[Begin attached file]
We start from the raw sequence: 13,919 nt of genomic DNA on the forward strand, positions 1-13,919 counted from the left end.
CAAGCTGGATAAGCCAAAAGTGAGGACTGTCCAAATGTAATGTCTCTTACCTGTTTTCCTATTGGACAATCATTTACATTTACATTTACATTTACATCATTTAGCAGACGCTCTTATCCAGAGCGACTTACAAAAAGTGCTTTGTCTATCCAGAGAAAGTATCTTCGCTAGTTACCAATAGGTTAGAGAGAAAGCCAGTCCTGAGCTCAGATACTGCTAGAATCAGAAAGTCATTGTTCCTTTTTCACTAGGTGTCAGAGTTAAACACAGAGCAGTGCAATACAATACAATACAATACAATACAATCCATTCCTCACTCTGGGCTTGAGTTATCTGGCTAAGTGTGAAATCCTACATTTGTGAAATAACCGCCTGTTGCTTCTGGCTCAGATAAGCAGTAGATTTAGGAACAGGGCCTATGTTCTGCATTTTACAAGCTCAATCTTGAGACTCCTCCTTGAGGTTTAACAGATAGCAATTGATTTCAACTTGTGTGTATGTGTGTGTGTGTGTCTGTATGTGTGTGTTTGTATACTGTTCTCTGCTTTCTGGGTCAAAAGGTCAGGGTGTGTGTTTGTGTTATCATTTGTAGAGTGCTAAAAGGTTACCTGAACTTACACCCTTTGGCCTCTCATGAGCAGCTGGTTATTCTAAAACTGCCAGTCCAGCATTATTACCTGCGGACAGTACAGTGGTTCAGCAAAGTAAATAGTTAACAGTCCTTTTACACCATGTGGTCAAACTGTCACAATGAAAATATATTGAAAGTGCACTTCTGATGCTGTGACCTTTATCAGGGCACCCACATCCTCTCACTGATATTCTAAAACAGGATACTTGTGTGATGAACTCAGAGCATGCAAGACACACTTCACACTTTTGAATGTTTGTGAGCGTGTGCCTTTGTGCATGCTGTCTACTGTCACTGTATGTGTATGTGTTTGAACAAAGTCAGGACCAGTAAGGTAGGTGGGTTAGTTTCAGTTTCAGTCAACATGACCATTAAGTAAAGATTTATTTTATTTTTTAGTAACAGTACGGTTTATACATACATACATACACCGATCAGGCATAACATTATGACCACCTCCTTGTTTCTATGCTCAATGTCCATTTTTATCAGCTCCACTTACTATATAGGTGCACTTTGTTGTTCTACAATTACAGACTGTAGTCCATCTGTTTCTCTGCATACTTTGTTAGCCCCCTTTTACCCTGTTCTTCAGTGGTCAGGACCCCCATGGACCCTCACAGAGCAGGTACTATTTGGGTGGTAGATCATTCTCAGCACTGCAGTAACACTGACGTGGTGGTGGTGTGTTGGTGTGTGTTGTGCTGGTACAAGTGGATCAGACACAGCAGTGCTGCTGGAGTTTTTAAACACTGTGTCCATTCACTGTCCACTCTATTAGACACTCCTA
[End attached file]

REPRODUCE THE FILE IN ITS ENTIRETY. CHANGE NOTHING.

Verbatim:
We start from the raw sequence: 13,919 nt of genomic DNA on the forward strand, positions 1-13,919 counted from the left end.
CAAGCTGGATAAGCCAAAAGTGAGGACTGTCCAAATGTAATGTCTCTTACCTGTTTTCCTATTGGACAATCATTTACATTTACATTTACATTTACATCATTTAGCAGACGCTCTTATCCAGAGCGACTTACAAAAAGTGCTTTGTCTATCCAGAGAAAGTATCTTCGCTAGTTACCAATAGGTTAGAGAGAAAGCCAGTCCTGAGCTCAGATACTGCTAGAATCAGAAAGTCATTGTTCCTTTTTCACTAGGTGTCAGAGTTAAACACAGAGCAGTGCAATACAATACAATACAATACAATACAATCCATTCCTCACTCTGGGCTTGAGTTATCTGGCTAAGTGTGAAATCCTACATTTGTGAAATAACCGCCTGTTGCTTCTGGCTCAGATAAGCAGTAGATTTAGGAACAGGGCCTATGTTCTGCATTTTACAAGCTCAATCTTGAGACTCCTCCTTGAGGTTTAACAGATAGCAATTGATTTCAACTTGTGTGTATGTGTGTGTGTGTGTCTGTATGTGTGTGTTTGTATACTGTTCTCTGCTTTCTGGGTCAAAAGGTCAGGGTGTGTGTTTGTGTTATCATTTGTAGAGTGCTAAAAGGTTACCTGAACTTACACCCTTTGGCCTCTCATGAGCAGCTGGTTATTCTAAAACTGCCAGTCCAGCATTATTACCTGCGGACAGTACAGTGGTTCAGCAAAGTAAATAGTTAACAGTCCTTTTACACCATGTGGTCAAACTGTCACAATGAAAATATATTGAAAGTGCACTTCTGATGCTGTGACCTTTATCAGGGCACCCACATCCTCTCACTGATATTCTAAAACAGGATACTTGTGTGATGAACTCAGAGCATGCAAGACACACTTCACACTTTTGAATGTTTGTGAGCGTGTGCCTTTGTGCATGCTGTCTACTGTCACTGTATGTGTATGTGTTTGAACAAAGTCAGGACCAGTAAGGTAGGTGGGTTAGTTTCAGTTTCAGTCAACATGACCATTAAGTAAAGATTTATTTTATTTTTTAGTAACAGTACGGTTTATACATACATACATACACCGATCAGGCATAACATTATGACCACCTCCTTGTTTCTATGCTCAATGTCCATTTTTATCAGCTCCACTTACTATATAGGTGCACTTTGTTGTTCTACAATTACAGACTGTAGTCCATCTGTTTCTCTGCATACTTTGTTAGCCCCCTTTTACCCTGTTCTTCAGTGGTCAGGACCCCCATGGACCCTCACAGAGCAGGTACTATTTGGGTGGTAGATCATTCTCAGCACTGCAGTAACACTGACGTGGTGGTGGTGTGTTGGTGTGTGTTGTGCTGGTACAAGTGGATCAGACACAGCAGTGCTGCTGGAGTTTTTAAACACTGTGTCCATTCACTGTCCACTCTATTAGACACTCCTA